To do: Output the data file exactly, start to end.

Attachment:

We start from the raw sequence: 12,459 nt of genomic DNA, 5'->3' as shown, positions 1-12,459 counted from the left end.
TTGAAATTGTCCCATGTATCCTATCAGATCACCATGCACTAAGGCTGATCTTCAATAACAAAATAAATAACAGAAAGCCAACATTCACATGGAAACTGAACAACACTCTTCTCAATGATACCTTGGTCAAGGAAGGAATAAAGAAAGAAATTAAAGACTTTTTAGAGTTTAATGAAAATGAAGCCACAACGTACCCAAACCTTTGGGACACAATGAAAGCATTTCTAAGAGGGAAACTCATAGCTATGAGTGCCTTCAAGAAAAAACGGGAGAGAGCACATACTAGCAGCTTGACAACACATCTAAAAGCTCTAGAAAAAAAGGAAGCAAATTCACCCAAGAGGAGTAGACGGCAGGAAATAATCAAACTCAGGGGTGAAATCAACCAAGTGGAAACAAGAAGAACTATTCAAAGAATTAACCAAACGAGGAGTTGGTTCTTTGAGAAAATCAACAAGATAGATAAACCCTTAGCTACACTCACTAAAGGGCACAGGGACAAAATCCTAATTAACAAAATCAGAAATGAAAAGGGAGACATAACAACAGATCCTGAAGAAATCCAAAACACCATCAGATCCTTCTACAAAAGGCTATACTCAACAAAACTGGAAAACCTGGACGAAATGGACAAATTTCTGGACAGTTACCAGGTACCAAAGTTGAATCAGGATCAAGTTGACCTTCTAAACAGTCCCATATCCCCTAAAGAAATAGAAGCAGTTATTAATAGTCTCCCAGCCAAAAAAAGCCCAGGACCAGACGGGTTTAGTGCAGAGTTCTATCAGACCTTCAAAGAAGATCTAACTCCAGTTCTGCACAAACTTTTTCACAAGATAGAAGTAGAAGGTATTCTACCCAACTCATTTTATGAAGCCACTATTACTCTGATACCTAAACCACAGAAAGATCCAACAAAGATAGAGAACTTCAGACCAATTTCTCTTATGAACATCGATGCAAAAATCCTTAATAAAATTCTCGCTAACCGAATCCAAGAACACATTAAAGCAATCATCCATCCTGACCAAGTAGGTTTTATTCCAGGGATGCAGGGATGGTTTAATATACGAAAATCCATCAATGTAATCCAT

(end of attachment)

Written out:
We start from the raw sequence: 12,459 nt of genomic DNA, 5'->3' as shown, positions 1-12,459 counted from the left end.
TTGAAATTGTCCCATGTATCCTATCAGATCACCATGCACTAAGGCTGATCTTCAATAACAAAATAAATAACAGAAAGCCAACATTCACATGGAAACTGAACAACACTCTTCTCAATGATACCTTGGTCAAGGAAGGAATAAAGAAAGAAATTAAAGACTTTTTAGAGTTTAATGAAAATGAAGCCACAACGTACCCAAACCTTTGGGACACAATGAAAGCATTTCTAAGAGGGAAACTCATAGCTATGAGTGCCTTCAAGAAAAAACGGGAGAGAGCACATACTAGCAGCTTGACAACACATCTAAAAGCTCTAGAAAAAAAGGAAGCAAATTCACCCAAGAGGAGTAGACGGCAGGAAATAATCAAACTCAGGGGTGAAATCAACCAAGTGGAAACAAGAAGAACTATTCAAAGAATTAACCAAACGAGGAGTTGGTTCTTTGAGAAAATCAACAAGATAGATAAACCCTTAGCTACACTCACTAAAGGGCACAGGGACAAAATCCTAATTAACAAAATCAGAAATGAAAAGGGAGACATAACAACAGATCCTGAAGAAATCCAAAACACCATCAGATCCTTCTACAAAAGGCTATACTCAACAAAACTGGAAAACCTGGACGAAATGGACAAATTTCTGGACAGTTACCAGGTACCAAAGTTGAATCAGGATCAAGTTGACCTTCTAAACAGTCCCATATCCCCTAAAGAAATAGAAGCAGTTATTAATAGTCTCCCAGCCAAAAAAAGCCCAGGACCAGACGGGTTTAGTGCAGAGTTCTATCAGACCTTCAAAGAAGATCTAACTCCAGTTCTGCACAAACTTTTTCACAAGATAGAAGTAGAAGGTATTCTACCCAACTCATTTTATGAAGCCACTATTACTCTGATACCTAAACCACAGAAAGATCCAACAAAGATAGAGAACTTCAGACCAATTTCTCTTATGAACATCGATGCAAAAATCCTTAATAAAATTCTCGCTAACCGAATCCAAGAACACATTAAAGCAATCATCCATCCTGACCAAGTAGGTTTTATTCCAGGGATGCAGGGATGGTTTAATATACGAAAATCCATCAATGTAATCCAT